Autumn Statement – Employment Taxes Update

Chancellor’s Autumn Statement 22 November 2023

Employment Taxes

National Minimum Wage

The National Living Wage (NLW), is to increase by more than a pound to £11.44 per hour from April next year. It is currently £10.42 an hour for workers over 23, but from April 2024 as previously announced, the rate will also apply to 21 and 22-year-olds for the first time.

It means a full-time worker aged 23 on the NLW would receive a rise worth £1,800 a year. A 21-year-old would see an effective £2,300 annual rise.

Other age groups, including apprentices, will also get a pay increase.

National Insurance news

Employee’s rate of NICs reduced by 2%

The government will cut the main rate of Class 1 employee NICs from 12% to 10% from 6 January 2024. This will provide a tax cut for the average worker on £35,400 or over £450.30. The Chancellor gave examples of those who would benefit for 2024-25:

  • an average full-time nurse on £38,900 will receive an annual gain of over £520;
  • an average teacher on £44,300 will receive an annual gain of over £630;
  • an average police officer on £44,300 will receive an annual gain of over £630;
  • a typical junior doctor on £63,000 will receive over £750; and
  • working families with two earners on the average income will receive a gain of £900.

No change to NIC thresholds – employees and employers

NIC Thresholds, however, will be frozen at 2023-24 level until 2024-25:

Lower Earnings Limit (LEL)£6,396 per annum (£123 per week)
Primary Threshold£12,570 per annum (£242 per week)
Secondary Threshold£9,100 per annum (£175 per week)
Upper earnings limit£50,270 per annum (£967 per week)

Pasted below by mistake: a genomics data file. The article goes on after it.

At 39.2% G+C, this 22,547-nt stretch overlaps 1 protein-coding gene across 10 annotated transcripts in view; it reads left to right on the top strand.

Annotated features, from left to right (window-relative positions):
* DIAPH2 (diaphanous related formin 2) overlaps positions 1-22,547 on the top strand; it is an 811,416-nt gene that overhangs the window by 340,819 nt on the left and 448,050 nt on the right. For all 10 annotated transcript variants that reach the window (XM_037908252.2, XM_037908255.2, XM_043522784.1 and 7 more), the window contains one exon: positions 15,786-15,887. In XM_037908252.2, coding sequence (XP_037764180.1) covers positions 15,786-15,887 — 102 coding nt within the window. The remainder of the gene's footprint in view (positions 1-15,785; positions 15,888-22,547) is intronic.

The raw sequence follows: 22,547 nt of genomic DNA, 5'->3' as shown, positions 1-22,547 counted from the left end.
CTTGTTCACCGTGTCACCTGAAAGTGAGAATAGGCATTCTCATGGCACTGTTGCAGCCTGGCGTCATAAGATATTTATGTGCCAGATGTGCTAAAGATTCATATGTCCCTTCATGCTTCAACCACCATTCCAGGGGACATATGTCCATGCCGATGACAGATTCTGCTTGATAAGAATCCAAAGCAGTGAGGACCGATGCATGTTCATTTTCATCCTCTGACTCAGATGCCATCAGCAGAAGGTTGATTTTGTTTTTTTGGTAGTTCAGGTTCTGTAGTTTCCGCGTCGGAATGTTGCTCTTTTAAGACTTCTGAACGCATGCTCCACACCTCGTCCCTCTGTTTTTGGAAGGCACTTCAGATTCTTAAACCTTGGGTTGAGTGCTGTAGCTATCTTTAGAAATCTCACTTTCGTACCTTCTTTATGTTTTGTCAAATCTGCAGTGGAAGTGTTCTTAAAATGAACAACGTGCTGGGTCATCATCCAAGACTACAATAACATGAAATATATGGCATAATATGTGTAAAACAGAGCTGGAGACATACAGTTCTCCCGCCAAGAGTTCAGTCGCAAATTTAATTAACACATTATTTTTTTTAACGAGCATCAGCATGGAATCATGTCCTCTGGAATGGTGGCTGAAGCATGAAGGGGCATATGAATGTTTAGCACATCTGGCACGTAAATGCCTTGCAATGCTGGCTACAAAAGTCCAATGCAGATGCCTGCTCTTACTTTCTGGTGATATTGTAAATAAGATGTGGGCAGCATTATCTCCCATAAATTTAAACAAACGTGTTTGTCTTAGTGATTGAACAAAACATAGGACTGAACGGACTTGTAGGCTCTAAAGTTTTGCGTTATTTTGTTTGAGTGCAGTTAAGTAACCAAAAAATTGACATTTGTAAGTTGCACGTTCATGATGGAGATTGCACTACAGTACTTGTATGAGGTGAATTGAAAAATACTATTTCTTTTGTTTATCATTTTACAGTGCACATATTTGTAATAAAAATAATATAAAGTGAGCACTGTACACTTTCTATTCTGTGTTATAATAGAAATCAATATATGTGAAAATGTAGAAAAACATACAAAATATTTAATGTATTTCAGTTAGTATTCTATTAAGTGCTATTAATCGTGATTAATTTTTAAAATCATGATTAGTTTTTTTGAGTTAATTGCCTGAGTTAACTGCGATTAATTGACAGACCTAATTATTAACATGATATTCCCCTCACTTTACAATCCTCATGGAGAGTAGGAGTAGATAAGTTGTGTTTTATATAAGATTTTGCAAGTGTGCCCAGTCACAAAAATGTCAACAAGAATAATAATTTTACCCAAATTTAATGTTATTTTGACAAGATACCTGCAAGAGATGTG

NIC relief for veterans extended by one year

The government is extending the NICs relief for employers of eligible veterans for one year. The relief means organisations pay no employer NICs on annual earnings up to £50,270 for the first year of a qualifying veteran’s employment in a civilian role.

Abolition of class 2 NICs – self-employed workers

From 6 April 2024, self-employed people with profits above £12,570 will no longer be required to pay Class 2 NICs but will continue to receive access to contributory benefits including the State Pension.

Those with profits between £6,725 and £12,570 will continue to get access to contributory benefits including the State Pension through a National Insurance credit without paying NICs as they do currently.

Those with profits under £6,725 and others who pay Class 2 NICs voluntarily to get access to contributory benefits including the State Pension, will continue to be able to do so.

The government will set out next steps on Class 2 reform next year. As part of this reform, they have stated that they will protect the interests of lower paid self-employed people who currently pay Class 2 NICs voluntarily to build entitlement to certain contributory benefits including the State Pension.

Class 4 NICs rate reduced by 1% – self-employed workers

From 6 April 2024, the government will also cut the rate of Class 4 NICs rate for self-employed people from 9% to 8%.

For those paying voluntarily, the government will also freeze Class 2 and Class 3 National Insurance contribution (NIC) rates at their 2023- 24 levels in 2024-25:

  • Class 2 – £3.45 per week
  • Class 3 – £17.45 per week

Small Profits Threshold frozen for sole traders

The Small Profits Threshold will be frozen at 2023-24 levels, (£6,725) in 2024-25.

Tougher benefits rules

Under the government’s Back To Work Plan, benefit claimants who fail to find work for more than 18 months will have to undertake work experience placements. If they refuse they will lose access to their benefits for a period.

Off-payroll working (IR35) offsets

As the law currently stands if a ‘deemed employer’ (e.g., a public body) incorrectly pays an intermediary without deducting and accounting for tax and National Insurance Contributions under the off-payroll working (IR35) rules it is not possible to offset any liabilities sought from that deemed employer even where the intermediary has accounted for their own tax/NIC.